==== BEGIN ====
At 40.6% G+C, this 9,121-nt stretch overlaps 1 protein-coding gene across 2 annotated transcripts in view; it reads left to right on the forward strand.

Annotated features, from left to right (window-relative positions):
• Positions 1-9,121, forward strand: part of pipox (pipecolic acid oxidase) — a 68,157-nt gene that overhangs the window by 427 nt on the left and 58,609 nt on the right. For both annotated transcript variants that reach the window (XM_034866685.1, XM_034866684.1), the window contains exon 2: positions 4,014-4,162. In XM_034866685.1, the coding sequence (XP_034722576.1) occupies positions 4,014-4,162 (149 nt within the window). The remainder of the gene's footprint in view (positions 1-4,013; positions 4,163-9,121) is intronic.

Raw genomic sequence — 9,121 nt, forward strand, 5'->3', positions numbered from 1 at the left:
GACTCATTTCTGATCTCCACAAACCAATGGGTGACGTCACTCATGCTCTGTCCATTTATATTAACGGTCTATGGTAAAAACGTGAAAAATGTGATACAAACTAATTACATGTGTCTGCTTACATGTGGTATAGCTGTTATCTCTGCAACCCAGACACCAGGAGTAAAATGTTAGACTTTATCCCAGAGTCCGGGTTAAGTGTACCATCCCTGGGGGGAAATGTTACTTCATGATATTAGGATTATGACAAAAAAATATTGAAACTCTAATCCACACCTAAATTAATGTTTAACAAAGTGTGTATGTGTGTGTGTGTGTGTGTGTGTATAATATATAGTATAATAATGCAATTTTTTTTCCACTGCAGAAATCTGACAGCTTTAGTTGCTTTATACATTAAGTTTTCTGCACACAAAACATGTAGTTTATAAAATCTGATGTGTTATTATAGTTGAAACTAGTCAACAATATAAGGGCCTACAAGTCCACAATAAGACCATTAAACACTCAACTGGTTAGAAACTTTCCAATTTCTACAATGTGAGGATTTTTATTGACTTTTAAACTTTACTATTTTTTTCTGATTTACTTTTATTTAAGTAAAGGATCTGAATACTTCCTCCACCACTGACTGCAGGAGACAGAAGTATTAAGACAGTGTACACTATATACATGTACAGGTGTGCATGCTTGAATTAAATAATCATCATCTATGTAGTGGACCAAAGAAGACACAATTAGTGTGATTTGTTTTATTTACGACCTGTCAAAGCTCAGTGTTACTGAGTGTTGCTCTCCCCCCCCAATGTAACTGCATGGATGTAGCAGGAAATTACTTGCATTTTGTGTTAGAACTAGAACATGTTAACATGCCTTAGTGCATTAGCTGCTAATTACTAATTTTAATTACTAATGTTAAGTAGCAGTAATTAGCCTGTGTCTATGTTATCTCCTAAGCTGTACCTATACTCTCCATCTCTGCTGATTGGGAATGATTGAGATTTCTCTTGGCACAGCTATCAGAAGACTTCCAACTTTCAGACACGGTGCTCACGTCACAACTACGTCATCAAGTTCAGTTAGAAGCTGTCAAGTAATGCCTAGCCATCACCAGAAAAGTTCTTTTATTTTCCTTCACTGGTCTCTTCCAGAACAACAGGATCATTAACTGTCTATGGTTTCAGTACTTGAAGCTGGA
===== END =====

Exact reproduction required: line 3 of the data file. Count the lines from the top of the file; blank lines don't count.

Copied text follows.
• Positions 1-9,121, forward strand: part of pipox (pipecolic acid oxidase) — a 68,157-nt gene that overhangs the window by 427 nt on the left and 58,609 nt on the right. For both annotated transcript variants that reach the window (XM_034866685.1, XM_034866684.1), the window contains exon 2: positions 4,014-4,162. In XM_034866685.1, the coding sequence (XP_034722576.1) occupies positions 4,014-4,162 (149 nt within the window). The remainder of the gene's footprint in view (positions 1-4,013; positions 4,163-9,121) is intronic.